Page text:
Law School Discussion

Federal Courts-One and done?

Federal Courts-One and done?
« on: July 07, 2015, 08:09:16 PM »
If you are licensed in your local federal court, can you practice in ANY federal court (in your state if there are more than one in your state, or in theory even in other states too) Or does it work like states, where each is its own thing? I've heard Profs say conflicting things about this, and both seemed to think THEY were right and the other Profs were wrong.

Anyone know the real answers?

Re: Federal Courts-One and done?
« Reply #1 on: July 07, 2015, 08:21:31 PM »
Sad that professors don't know this. You must be admitted to each and every court in which you'd like to appear, unless the rules allow you to file a special motion for a limited or pro hac vice appearance.

Re: Federal Courts-One and done?
« Reply #2 on: July 07, 2015, 09:16:46 PM »
What about places like Gitmo? There isn't a local bar for there is there? I know most are JAG, but I read a lot of cases with civilian lawyer representing people (inmates mostly). What's their license requirements?

Re: Federal Courts-One and done?
« Reply #3 on: July 07, 2015, 09:27:07 PM »
There aren't many places "like" Gitmo. Probably USCADC or something. Google it?

Re: Federal Courts-One and done?
« Reply #4 on: July 07, 2015, 09:30:02 PM »
Google send me to Wikipedia and conspiracy theory sites about Obamas daughter being from mars

Re: Federal Courts-One and done?
« Reply #5 on: July 08, 2015, 06:44:32 AM »
Let me think back to my limited JAG experience here...

Military courts I don't think have formal admissions procedures. So if you're a civilian representing someone being charged I guess you'd just file whatever paperwork they give you. But it's not like being admitted to the 2nd circuit or something.

loki13

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Re: Federal Courts-One and done?
« Reply #6 on: July 08, 2015, 07:07:36 AM »
I'm just going to add that Groundhog is right, and I can't believe that your professors don't know this (well, actually, I can believe that).

First, as a general rule, you need to get admitted to a state bar somewhere. You don't just get admitted to federal practice.

Then, you need to get admitted to *every single federal court* in which you want to practice regularly. So, for example, if your state has four federal court jurisdictions (say, a southern, an eastern , a central, and a northern), then you need to get a separate admission to each of them, as well as a separate admission to the overall COA if you want to practice there. While that sounds intimidating, it isn't.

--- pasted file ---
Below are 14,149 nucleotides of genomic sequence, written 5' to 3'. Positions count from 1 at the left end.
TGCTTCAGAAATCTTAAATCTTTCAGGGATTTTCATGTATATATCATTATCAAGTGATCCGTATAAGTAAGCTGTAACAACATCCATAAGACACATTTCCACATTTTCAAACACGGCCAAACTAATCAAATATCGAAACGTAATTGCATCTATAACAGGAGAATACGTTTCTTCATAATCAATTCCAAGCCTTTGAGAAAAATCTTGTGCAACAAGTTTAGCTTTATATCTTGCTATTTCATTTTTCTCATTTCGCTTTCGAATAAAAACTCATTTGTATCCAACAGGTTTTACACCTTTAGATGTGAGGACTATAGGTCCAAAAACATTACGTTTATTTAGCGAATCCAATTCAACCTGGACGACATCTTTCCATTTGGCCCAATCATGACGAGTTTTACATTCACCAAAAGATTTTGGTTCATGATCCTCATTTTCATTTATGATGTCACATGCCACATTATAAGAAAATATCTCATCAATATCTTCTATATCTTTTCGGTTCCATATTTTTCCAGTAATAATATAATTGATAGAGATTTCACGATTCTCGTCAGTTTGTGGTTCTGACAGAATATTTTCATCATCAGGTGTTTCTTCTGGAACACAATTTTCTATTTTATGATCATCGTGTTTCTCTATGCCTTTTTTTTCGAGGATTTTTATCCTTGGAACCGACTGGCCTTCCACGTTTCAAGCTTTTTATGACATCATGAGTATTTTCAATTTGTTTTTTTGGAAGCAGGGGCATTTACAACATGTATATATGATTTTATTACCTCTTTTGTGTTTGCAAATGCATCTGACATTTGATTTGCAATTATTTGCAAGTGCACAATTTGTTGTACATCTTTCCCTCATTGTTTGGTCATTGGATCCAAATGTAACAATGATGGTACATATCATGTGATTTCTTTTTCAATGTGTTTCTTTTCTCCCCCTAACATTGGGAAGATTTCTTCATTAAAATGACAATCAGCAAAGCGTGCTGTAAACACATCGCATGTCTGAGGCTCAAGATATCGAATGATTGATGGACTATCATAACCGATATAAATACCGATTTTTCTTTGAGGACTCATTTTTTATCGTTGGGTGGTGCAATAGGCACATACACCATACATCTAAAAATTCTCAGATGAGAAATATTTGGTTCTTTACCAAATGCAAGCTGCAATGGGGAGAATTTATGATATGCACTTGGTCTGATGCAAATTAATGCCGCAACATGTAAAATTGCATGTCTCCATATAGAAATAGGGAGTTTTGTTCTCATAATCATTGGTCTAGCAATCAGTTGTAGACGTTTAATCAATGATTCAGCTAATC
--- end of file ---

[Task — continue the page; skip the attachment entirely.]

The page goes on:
In practice, many attorneys just get their federal admissions as needed. So, for example, if you are practicing in LA, you get your CalBar, then C.D. Cal. if you need to practice in federal court, then the 9th COA if you need to take an appeal up. If, for some reason, you need to take a case in another state (federal), you get admission to that court- either as a one time thing (pro hac) or on a continuing basis. If you have some cases in N.D. Cal., get your admission there.

Once you have your state admission, federal courts are usually pretty simply to get admitted to; while the standards are different, most involve paying a fee, taking an oath, and/or a short test on the CM/ECF system or the local rules.

 

Re: Federal Courts-One and done?
« Reply #7 on: July 08, 2015, 01:50:40 PM »
Solid posts, I think once you pass a bar you have the ability to be licensed by any Federal Court, but you have to do the paperwork and pay an admission fee.

In California there are four Federal Judicial Districts and I paid the $305 to get the Northern District (which is Bay are) when I passed the Cali Bar, but I just had a case in Fresno Federal Court and as Loki said I had to get admitted by the Eastern District before I could appear in court. My firm gave me $305 and filled out same paperwork and it was done.

Courts may differ slightly throughout the country, but one thing for sure is there will always be an admissions fee!


Re: Federal Courts-One and done?
« Reply #8 on: July 08, 2015, 02:08:00 PM »
I met an attorney a while back who told me that one of the federal courts in LA had a local rule requiring CA bar admission in order to be admitted to the court. I haven't checked into it, so I can't confirm.

I was completely surprised by that. I always thought that admission in any state qualified you for admission to any federal court as long as you filled out the paperwork and paid the fee.

Re: Federal Courts-One and done?
« Reply #9 on: July 08, 2015, 02:10:17 PM »
That is strange. Iif true someone get a hold of Chemerinsky we got a solid Con-Law case on our hands.